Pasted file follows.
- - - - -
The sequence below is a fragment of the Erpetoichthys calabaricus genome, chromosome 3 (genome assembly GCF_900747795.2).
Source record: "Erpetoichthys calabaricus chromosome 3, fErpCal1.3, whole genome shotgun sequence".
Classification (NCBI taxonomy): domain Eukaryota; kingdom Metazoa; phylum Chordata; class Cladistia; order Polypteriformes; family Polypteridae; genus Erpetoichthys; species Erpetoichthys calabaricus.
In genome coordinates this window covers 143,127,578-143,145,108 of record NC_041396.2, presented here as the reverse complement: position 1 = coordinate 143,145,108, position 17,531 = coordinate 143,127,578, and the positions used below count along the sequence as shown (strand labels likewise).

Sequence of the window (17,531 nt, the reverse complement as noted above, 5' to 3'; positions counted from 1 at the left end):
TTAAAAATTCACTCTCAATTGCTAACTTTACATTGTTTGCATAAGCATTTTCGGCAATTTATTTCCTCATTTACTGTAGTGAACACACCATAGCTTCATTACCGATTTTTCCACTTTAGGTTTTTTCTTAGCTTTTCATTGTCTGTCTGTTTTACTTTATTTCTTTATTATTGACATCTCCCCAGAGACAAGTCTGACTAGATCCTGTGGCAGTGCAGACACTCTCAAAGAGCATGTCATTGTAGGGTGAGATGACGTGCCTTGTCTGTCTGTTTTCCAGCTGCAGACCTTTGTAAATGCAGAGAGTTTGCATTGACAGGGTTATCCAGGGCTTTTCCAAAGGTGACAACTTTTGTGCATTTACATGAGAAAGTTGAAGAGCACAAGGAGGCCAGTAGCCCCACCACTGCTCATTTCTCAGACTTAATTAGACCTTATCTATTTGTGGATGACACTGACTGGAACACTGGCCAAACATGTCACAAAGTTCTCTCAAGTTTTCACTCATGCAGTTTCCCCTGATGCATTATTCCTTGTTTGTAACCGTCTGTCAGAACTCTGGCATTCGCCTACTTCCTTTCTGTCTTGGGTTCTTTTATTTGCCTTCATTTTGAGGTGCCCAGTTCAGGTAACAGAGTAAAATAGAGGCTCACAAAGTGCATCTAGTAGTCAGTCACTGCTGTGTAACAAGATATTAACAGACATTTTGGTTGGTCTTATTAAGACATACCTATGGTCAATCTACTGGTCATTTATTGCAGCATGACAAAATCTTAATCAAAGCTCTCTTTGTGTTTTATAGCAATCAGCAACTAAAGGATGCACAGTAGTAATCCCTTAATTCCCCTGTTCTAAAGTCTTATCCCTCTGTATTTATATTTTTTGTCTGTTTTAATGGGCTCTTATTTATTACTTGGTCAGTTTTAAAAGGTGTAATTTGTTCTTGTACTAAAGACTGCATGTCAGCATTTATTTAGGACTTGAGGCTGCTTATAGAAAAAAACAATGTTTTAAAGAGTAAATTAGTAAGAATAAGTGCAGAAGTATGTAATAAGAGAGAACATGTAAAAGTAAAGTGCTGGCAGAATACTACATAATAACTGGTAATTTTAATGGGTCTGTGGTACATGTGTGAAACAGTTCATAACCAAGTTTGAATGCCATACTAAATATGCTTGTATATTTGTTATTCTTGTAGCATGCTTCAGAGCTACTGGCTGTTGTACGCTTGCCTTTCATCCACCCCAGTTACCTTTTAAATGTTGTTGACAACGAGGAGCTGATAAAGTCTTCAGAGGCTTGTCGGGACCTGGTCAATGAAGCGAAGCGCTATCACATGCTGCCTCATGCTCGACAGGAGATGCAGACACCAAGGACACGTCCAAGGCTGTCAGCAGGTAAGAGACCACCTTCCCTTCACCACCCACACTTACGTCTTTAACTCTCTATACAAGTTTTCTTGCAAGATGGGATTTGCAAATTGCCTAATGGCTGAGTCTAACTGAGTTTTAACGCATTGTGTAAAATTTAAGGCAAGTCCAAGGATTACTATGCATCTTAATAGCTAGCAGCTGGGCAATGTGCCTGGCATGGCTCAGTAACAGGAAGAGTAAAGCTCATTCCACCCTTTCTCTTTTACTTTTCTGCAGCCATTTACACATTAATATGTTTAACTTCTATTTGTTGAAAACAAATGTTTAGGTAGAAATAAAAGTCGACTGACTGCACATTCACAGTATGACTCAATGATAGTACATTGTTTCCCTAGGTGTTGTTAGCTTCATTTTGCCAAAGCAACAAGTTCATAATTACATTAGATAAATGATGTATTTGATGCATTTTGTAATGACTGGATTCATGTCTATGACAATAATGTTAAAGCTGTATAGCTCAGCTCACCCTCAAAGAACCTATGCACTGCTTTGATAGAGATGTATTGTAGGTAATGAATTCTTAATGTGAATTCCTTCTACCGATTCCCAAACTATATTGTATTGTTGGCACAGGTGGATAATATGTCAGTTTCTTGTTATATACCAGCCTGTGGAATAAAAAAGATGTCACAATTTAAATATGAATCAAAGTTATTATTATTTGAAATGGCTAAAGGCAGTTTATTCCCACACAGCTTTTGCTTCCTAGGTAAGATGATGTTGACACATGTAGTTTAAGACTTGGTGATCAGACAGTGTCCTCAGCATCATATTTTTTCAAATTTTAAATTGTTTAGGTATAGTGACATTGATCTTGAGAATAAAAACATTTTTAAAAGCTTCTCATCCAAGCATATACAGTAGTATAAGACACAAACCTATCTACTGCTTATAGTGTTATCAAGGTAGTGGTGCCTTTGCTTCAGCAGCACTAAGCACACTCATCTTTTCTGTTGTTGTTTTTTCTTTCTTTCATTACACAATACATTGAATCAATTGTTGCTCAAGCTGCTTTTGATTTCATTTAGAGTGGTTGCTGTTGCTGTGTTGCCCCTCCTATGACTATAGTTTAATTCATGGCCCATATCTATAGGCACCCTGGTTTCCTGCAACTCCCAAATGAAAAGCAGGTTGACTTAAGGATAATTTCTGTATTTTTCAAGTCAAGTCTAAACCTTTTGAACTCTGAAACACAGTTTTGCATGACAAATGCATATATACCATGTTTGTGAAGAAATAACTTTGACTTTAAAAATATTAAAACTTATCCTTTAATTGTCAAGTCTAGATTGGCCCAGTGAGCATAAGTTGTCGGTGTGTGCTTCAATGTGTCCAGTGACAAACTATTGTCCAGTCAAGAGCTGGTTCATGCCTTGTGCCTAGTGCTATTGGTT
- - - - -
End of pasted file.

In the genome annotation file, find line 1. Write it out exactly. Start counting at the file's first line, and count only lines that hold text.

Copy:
The sequence below is a fragment of the Erpetoichthys calabaricus genome, chromosome 3 (genome assembly GCF_900747795.2).